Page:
Wednesday, 9 November 2011

Slow Cooker Moroccan Lamb "Tajine"

On Sunday I had been super organised for once and had planned what we were going to be having for Monday night dinner after work. I wanted to use the slow cooker but there was a fair bit of preparation before putting it in the slow cooker, so I prepared all I could on Sunday so it was ready to go the next morning. I peeled and chopped all the veg, chopped the meat and made up the stock and put it all in the fridge. The next morning I browned the lamb in a frying pan (although this isn't needed) and put it all in the slow cooker and put it on low.

The following is not a typical tajine recipe and this is not least, because the food has not been cooked in an tajine! Also, I followed a basic recipe but used what I had available in the fridge and cupboards. It worked pretty well, it was a little on the hot side for my delicate and let's be honest, wussy, palette however the other half (Neil) enjoyed it and said he would have it again! 

Served up with couscous made according to packet instructions and with finely chopped spring onions mixed through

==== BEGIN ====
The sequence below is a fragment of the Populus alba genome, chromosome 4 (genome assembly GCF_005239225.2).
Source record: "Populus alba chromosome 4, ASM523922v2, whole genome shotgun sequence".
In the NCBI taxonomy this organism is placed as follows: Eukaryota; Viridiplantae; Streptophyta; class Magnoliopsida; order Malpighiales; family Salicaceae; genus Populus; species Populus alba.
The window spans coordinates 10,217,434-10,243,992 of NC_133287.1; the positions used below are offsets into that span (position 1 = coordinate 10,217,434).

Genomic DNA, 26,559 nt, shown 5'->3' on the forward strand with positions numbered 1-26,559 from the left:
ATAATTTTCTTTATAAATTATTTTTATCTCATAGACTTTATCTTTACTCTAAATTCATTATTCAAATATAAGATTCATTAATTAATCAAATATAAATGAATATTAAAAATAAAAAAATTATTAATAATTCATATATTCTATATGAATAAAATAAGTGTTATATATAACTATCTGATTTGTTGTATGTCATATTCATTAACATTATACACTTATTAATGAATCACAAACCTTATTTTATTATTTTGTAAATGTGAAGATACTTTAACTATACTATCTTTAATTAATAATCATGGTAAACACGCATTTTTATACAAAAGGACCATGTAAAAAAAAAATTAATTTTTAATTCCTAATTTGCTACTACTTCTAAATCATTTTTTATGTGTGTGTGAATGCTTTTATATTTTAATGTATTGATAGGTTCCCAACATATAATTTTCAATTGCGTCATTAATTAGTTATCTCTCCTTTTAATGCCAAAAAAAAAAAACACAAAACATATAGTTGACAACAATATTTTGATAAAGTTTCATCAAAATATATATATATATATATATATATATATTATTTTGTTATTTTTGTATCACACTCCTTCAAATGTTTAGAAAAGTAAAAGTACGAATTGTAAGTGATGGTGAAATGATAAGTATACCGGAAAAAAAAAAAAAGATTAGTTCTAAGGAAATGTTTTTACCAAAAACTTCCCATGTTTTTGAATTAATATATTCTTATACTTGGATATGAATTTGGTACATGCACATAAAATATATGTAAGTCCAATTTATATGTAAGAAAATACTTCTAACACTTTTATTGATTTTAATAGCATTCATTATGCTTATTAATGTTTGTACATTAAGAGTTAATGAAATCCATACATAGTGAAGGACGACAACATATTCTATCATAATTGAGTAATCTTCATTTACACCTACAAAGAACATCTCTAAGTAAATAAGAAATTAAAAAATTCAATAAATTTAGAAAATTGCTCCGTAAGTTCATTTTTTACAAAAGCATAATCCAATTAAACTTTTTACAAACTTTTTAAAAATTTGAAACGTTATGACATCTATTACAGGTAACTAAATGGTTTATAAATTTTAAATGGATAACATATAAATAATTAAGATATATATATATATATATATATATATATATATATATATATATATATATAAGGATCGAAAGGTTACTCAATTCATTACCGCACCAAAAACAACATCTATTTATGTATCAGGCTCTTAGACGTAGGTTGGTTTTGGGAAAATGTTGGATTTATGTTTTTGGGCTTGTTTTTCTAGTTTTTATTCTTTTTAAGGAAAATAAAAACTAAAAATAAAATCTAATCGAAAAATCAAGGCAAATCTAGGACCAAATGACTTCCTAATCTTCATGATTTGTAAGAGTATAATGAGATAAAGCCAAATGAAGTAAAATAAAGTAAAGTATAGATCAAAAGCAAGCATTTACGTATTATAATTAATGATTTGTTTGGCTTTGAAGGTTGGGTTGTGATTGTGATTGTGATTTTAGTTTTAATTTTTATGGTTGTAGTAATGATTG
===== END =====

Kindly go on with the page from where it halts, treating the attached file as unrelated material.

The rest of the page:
Serves 4


1 pack of lamb neck fillets (I pick up a pack that looks enough to do about 4 meals!)
4/5 medium potatos, peeled and halved
1 large onion, sliced
2 peppers (any colours) seeds removed, sliced
2 carrots, sliced
30g dried sultanas
35g dried apricots
250ml stock (I made veg stock)
1 tbsp tomato puree
1 tbsp lemon juice
1 tbsp plain flour
1 tsp garlic granules
1 tsp ground cumin
1 tsp ground ginger
1/2 tsp ground cinnamon
1/2 tsp gound black pepper
A good shake of dried ground chillies (optional)
Salt to season
Sliced almonds to serve

1. Brown meat if desired in frying pan with a little olive oil
2. Put meat in slow cooker
3. Add potatoes, carrots, onion.
4. Add dried fruit
5. Whisk together the stock, tomato puree, lemon juice, flour, garlic, cumin, ginger, cinnamon, ginger, pepper and dried chillies if using
6. Add to slow cooker
7. Cook on high for 5 hours or low for 8 hours
8. At the end of cooking time, stir through the peppers (I like them crunchy)
9. Serve with couscous and garnished with sliced almonds

Bon Voyage...

I didn't end up cooking anything last night as a good friend of mine jetted off to live/work/travel in Oz for a year, so I went to the airport to see her off. An emotional evening all round. So I ended up grabbing a late greasy KFC on the way home and man, did I regret that decision at approximately 2 a.m. this morning. After becoming closely acquainted with the toilet I took myself off to "sleep" on the sofa so was fairly sleepy all today at work.